LGBTQ supporters rally outside Regina church over sermon

·2 min read

Preaching love and inclusion, supporters of the LGBTQ community rallied outside a Regina church Sunday morning, hoping to counter what they say is a message of hate preached by the church’s pastor in a recently published sermon.

Amid electronic dance music, drag performances and a chilly wind, approximately 130 people gathered across the street of Regina Victory Church to be part of the rally. They heard speeches from Regina-based NDP MLA Meara Conway, Ward 8 councillor Shanon Zachidniak and a former Baptist Church member, Andie Bourque.

The speakers all condemned pastor Terry Murphy’s March 7 sermon, live-streamed and posted to YouTube that day.

In the sermon portion of the hour-long service, Murphy contends being gay or lesbian or transgender is a choice. He says transgender youth choose to be male or female because such choices are, in his opinion, too normalized and acceptable.

He says those normalized choices are the result of relaxed sexual standards and practices, starting in the 1960s. He references "tramps" and pedophilia in his sermon.

On Saturday evening, Murphy posted a video-recorded apology to Facebook about the sermon.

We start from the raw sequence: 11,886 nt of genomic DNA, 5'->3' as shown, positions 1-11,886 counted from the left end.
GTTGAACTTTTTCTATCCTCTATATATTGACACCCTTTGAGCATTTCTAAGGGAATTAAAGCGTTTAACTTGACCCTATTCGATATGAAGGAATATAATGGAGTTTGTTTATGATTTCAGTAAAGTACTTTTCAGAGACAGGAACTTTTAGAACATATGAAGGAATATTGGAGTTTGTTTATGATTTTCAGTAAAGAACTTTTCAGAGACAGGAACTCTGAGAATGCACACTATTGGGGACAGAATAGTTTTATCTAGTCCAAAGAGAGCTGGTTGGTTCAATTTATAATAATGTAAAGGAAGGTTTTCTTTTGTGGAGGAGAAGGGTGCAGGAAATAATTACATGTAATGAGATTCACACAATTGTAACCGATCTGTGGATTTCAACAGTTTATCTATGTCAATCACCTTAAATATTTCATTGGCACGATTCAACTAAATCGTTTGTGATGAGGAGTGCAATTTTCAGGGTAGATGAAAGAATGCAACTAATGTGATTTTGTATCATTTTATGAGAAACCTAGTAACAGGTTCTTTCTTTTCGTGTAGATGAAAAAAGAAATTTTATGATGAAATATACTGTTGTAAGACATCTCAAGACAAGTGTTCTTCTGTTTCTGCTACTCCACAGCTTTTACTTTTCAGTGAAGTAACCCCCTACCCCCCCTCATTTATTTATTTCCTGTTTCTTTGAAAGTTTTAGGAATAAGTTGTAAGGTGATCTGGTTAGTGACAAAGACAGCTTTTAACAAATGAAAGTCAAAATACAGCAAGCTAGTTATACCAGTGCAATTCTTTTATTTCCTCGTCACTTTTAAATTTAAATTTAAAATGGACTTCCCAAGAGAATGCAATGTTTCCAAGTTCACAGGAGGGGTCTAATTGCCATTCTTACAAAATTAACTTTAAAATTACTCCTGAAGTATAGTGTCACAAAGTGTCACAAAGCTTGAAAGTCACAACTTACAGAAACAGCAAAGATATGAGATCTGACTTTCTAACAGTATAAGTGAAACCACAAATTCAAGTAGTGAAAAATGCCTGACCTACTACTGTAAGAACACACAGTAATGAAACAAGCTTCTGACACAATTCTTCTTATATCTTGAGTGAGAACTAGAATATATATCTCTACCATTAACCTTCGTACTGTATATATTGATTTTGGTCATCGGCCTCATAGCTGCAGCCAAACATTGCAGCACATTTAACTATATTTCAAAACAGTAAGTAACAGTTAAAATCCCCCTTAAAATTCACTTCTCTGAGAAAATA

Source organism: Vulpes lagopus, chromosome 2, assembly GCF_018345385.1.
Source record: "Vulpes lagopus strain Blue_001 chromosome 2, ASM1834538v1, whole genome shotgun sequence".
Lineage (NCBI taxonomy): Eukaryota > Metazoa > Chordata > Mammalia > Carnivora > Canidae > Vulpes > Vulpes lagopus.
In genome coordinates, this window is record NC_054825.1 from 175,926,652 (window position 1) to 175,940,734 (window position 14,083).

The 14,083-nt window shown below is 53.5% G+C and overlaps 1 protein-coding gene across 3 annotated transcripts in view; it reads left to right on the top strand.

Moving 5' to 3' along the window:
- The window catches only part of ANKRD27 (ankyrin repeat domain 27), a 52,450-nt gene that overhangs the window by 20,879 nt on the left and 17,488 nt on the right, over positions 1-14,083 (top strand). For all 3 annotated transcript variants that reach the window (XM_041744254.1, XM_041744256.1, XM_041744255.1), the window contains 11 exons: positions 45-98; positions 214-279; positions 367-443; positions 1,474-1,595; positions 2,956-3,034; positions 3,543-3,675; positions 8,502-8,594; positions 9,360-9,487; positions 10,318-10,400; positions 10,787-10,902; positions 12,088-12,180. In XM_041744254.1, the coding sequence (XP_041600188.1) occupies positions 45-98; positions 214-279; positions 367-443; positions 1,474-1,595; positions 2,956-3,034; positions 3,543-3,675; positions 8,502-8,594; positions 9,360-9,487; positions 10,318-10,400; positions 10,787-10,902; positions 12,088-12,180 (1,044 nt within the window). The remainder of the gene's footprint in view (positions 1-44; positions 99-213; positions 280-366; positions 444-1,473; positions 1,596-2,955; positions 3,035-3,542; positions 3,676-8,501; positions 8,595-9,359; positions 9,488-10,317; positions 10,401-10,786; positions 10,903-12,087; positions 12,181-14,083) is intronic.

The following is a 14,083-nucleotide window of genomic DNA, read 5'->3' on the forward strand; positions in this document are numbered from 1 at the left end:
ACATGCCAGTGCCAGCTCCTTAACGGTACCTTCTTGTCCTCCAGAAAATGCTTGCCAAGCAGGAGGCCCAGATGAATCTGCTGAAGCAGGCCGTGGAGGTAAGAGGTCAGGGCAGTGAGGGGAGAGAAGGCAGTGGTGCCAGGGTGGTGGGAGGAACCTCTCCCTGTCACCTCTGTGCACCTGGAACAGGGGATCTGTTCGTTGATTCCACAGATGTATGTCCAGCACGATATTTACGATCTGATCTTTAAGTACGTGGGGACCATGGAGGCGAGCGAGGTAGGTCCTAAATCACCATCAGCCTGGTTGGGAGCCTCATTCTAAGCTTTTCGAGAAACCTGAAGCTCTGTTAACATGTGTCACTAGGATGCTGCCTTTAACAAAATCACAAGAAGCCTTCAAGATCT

“I’m very sorry for all the stress this has caused to the LGBTQ community. This was never my intention. The message was never intended to condemn the LGTBQ community, nor was there any intention to conflate your community with pedophilia,” he said.

Murphy says his sermon “was intended for the audience of the church. The Internet is the main method we have to reach our congregation during this time.”

He hopes parents at the church raise their kids via “standard, time-honoured biblical teaching.” He doesn’t specify what that means in the video, or which books of the Bible he’s referencing.

Bourque, one of the rally’s speakers and a former Baptist Church member who grew up in the United States, recalled often hearing church leaders say homosexual acts "are sinful and evil."

Now a Queer person who uses they/them pronouns, Bourque is married to a transgender woman. In their speech, Bourque said it took them almost 30 years to openly live as Queer.

As a teen, “I spent a lot of years thinking I wasn’t praying hard enough or redoubling my efforts … I was hyper-involved in the church, just trying to overcome that sense of shame of who I was,” Bourque said. “In the end it doesn’t do it.”

Now a treasurer with Queen City Pride, Bourque hopes Christian LGBTQ youth know they “don’t have to feel shame, they don’t have to feel upset about how they feel. God loves them just the way they are.

“I’ve kept my faith, I’m still a Christian.”

eradford@postmedia.com

Evan Radford, Local Journalism Initiative Reporter, Regina Leader-Post, The Leader-Post